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CSF Ferritin predicts cognitive decline in E4s

Insights and discussion from the cutting edge with reference to journal articles and other research papers.
Kathleen1
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CSF Ferritin predicts cognitive decline in E4s

Postby Kathleen1 » Wed Jan 18, 2017 7:07 pm

"The study found that in cognitively normal people who express the APOE ε4 risk allele, high CSF ferritin almost perfectly predicted whether the individual will experience cognitive decline in the subsequent 7 years," said Dr Bush.

The effect of ferritin "was far greater than the most established biomarkers — tau and amyloid β," he said.

Their results also showed that APOE ε4 carriers who have low iron levels were protected from cognitive decline."

this quote came from a Medscape review. I have not read the original report. Study author is Dr Ashley Bush , Florey Inst. of Neuroscience, University of Melbourne,Australia and comment apparently in a letter in JAMA Neurology, January this year.

Will see if I can find the article but if someone else does, feel free to comment. Note this is CSF iron. I do not know how this compares to blood levels.

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MarcR
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Re: CSF Ferritin predicts cognitive decline in E4s

Postby MarcR » Wed Jan 18, 2017 7:25 pm

TL;DR - to live long and healthfully with greatly reduced risks of cancer, heart disease, diabetes, Alzheimer's, Parkinson's, etc., donate blood at least semiannually.

Five minutes more: Why Iron Is the Most Underrated Factor in Health

I read Mangan's book, Dumping Iron: How to Ditch This Secret Killer and Reclaim Your Health. It was well worth the $7 and and 60 minutes. Mangan makes his points succinctly and doesn't repeat himself to stretch the book. And the 147 scholarly references that occupy the last fifth of the book show that Mangan did his homework.

Mangan suggests that optimal ferritin levels are 20-40 for women and 50-70 for men. That recommendation comes from Dr. William R. Ware in this paper: The Risk of Too Much Iron: Normal Serum Ferritin Levels May Represent Signicant Health Issues. After reviewing the evidence for iron's harm, and in the absence of controlled long-term studies to determine optimal levels, Ware takes an educated guess based on this principle:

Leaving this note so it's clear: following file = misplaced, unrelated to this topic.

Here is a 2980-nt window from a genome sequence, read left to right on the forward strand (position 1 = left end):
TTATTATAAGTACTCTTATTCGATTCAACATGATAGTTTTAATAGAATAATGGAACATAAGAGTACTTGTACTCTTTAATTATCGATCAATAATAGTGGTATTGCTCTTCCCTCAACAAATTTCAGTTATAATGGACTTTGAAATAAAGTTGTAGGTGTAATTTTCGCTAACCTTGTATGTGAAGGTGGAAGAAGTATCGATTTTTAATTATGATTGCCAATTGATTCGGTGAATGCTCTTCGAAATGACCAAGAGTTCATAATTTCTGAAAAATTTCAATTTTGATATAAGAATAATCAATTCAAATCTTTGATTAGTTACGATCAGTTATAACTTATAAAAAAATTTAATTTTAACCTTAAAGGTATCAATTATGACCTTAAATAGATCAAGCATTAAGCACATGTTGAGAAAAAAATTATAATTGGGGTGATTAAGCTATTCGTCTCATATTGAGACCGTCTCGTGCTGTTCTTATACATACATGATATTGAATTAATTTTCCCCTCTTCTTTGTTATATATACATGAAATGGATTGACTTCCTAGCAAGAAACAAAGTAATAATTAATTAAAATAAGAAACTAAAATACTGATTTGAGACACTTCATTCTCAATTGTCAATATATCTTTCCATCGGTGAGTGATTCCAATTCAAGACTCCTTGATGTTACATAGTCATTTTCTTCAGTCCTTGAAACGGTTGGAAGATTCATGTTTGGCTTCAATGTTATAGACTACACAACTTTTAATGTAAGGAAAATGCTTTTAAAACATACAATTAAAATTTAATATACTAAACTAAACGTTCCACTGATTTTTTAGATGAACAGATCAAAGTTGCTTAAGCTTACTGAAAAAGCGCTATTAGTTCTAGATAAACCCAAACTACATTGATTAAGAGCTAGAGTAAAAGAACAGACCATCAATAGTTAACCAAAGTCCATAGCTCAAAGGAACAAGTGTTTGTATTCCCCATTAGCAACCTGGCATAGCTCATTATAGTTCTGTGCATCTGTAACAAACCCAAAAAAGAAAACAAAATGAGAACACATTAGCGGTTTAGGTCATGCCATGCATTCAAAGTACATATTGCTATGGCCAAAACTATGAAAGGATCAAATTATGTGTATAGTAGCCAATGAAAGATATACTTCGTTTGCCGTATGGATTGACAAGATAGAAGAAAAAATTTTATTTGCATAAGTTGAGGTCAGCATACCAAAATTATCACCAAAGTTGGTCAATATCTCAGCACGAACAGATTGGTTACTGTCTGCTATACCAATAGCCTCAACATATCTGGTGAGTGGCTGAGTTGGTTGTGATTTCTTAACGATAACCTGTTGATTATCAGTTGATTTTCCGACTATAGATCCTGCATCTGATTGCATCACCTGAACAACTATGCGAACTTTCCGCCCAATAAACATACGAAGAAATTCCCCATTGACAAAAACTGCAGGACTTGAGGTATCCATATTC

Overall, the answer to this question appears to be lower the better, provided anaemia is not the result.
This is logical, and in the absence of solid countervailing evidence, I'm going to target those levels. Of course, if hemoglobin / hematocrit lab tests show anemia, I'll boost iron incrementally until the anemia resolves.

My advice to my sons:

1. Give blood at least twice annually.
2. Know your ferritin levels - if your doctor is ordering blood work, try to get him/her to add a ferritin check.
3. Avoid / minimize consumption of iron-supplemented foods. Because U.S. Federal law requires iron to be added to flour, corn meal, and rice, grains are not your friend. (Note that Denmark and Sweden prohibit iron supplementation and will not allow importation of iron-fortified breakfast cereals because of the health risks.)
4. Consume coffee or tea with meals as they impede iron absorption.

I think giving blood regularly is by far the most important step you can take. And since the donation center will check your hemoglobin and/or hematocrit levels before accepting your donation, you are not likely to become anemic as a result.

To put this in personal perspective, the only ferritin test I have had, in 2013, was 186. Because it was in the middle of the lab reference range, I thought it was fine - oops. I donated blood in December and am scheduled to donate again next month.

MAC
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Re: CSF Ferritin predicts cognitive decline in E4s

Postby MAC » Wed Jan 18, 2017 11:09 pm

Kathleen1 wrote:"The study found that in cognitively normal people who express the APOE ε4 risk allele, high CSF ferritin almost perfectly predicted whether the individual will experience cognitive decline in the subsequent 7 years," said Dr Bush.

The effect of ferritin "was far greater than the most established biomarkers — tau and amyloid β," he said.

Their results also showed that APOE ε4 carriers who have low iron levels were protected from cognitive decline."